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Talking Like a Human: How ChatGPT Plays the Imitation Game


In 1950, British computer scientist Alan Turing was already wondering whether machines could one day achieve human levels of intelligence. In a scenario Turing called The Imitation Game, if a machine could successfully imitate the language of a human counterpart, its intelligence would be functionally indistinguishable from that of a human. Later known as the Turing Test, this premise has served as the foundation of modern artificial intelligence. And today, with the development of ChatGPT, modern AI is one step closer to passing the Turing Test.

I was sitting in front of my computer the other day, eager to try out OpenAI’s latest technological innovation: ChatGPT. After a few moments of tinkering around, I felt ready to type in my first question. I held my breath as I pressed the enter key on my keyboard. To my surprise, ChatGPT replied with an accurate and detailed answer. It sounded human — like something I could have said.

As a young programmer myself, I was nothing short of amazed when I met ChatGPT: an algorithm — an intangible world of 1s and 0s — capable of composing love letters, debugging code, and answering virtually every question you throw at it. But how exactly does ChatGPT work? Before it can seamlessly generate brand-new text, the AI model first needs to understand what the user is asking. According to OpenAI, previous AI models were “trained to predict the next word on a large dataset of Internet text, rather than to safely perform the language task that the user wants,” often replicating the racist and misogynistic language present within the datasets used. The team implemented a technique called reinforcement learning from human feedback, in which they fine-tuned the model by having labelers demonstrate desired human outputs to randomly-selected prompts. The result? No more discrimination and bias.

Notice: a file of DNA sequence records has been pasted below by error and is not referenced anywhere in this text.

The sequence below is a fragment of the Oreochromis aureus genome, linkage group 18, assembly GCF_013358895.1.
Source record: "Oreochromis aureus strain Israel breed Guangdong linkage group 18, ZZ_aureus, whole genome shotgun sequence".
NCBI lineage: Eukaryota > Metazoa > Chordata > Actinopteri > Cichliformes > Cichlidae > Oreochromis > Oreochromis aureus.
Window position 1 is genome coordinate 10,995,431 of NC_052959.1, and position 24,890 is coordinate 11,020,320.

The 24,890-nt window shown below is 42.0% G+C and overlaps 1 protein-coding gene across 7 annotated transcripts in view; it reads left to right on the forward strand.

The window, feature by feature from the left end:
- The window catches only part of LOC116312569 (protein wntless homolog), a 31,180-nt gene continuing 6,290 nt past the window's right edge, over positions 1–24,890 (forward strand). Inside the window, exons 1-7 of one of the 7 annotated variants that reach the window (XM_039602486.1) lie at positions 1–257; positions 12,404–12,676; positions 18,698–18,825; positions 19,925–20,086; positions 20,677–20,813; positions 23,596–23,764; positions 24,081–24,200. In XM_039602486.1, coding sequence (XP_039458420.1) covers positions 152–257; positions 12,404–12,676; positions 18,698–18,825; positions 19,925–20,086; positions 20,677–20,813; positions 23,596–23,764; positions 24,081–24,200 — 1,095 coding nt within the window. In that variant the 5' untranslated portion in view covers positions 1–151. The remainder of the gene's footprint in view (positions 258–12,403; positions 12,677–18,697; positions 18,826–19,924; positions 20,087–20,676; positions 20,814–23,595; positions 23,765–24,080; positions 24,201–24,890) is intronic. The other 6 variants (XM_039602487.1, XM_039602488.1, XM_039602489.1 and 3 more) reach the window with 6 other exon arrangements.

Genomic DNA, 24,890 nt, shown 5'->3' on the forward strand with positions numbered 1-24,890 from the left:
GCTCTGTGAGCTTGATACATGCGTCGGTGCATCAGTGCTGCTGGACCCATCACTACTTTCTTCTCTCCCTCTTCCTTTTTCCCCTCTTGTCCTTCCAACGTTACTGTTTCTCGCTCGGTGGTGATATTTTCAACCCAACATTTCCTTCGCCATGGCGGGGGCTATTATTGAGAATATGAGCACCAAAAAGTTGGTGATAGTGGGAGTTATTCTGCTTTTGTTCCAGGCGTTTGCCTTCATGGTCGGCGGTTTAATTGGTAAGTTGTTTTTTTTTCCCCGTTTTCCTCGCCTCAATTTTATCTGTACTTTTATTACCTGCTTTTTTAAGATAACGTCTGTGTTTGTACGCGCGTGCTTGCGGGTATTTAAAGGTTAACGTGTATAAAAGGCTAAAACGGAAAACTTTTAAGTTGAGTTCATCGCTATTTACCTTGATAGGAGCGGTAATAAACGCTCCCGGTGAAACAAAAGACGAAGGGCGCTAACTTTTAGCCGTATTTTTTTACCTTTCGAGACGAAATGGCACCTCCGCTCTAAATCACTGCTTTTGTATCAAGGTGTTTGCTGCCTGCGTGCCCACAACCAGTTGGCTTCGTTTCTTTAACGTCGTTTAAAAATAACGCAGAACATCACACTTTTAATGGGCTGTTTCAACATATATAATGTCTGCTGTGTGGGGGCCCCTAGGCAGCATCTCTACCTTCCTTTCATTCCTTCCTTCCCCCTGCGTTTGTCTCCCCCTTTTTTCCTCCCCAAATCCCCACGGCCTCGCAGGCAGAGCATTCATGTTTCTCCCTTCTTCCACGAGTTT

Before ChatGPT spits out another beautifully-articulated response, the model first simplifies the user’s request: For example, the sentence “Why is the sky blue?” may become “Why sky blue?” Moreover, the model applies a concept called self-attention to establish the question’s context, in this case determining it to be the sky, rather than the color blue. The model then selects the word with the highest probability and adds it to the generated output.

According to OpenAI, their goal was to create a language model that was “helpful, honest, and harmless”. Thus, ChatGPT was born. As OpenAI’s most ambitious project yet, ChatGPT can revolutionize the way we interact with technology, ultimately blurring the lines between human and machine intelligence. While the innovations behind ChatGPT are certainly impressive, the rapid advancement of AI has left many concerned: beyond replacing jobs or helping students cheat, ChatGPT’s uncanny ability to mimic human speech entails an automated future. In the words of Kevin Roose for the New York Times, “We are not ready.” ChatGPT will be around for the rest of our lives, and it will only keep getting better — learning to embrace it and use the technology responsibly will be the next greatest challenge for humanity.

Works Cited

Heilweil, Rebecca. “AI is finally good at stuff, and that’s a problem.” Vox, 7 Dec. 2022,

OpenAI. “Aligning Language Models to Follow Instructions.” OpenAI, 27 Jan. 2022,

OpenAI. “ChatGPT: Optimizing Language Models for Dialogue.” OpenAI, 30 Nov. 2022,

OpenAI. “Training Language Models to Follow Instructions with Human Feedback.” OpenAI, 4 Mar. 2022,

Ramponi, Marco. “How ChatGPT Actually Works.” AssemblyAI, 23 Dec. 2023,

Roose, Kevin. “The Brilliance and Weirdness of ChatGPT.” The New York Times, 5 Dec. 2022,

Turing, Alan. “Computing Machinery and Intelligence.” Oxford Academic, Oct. 1950,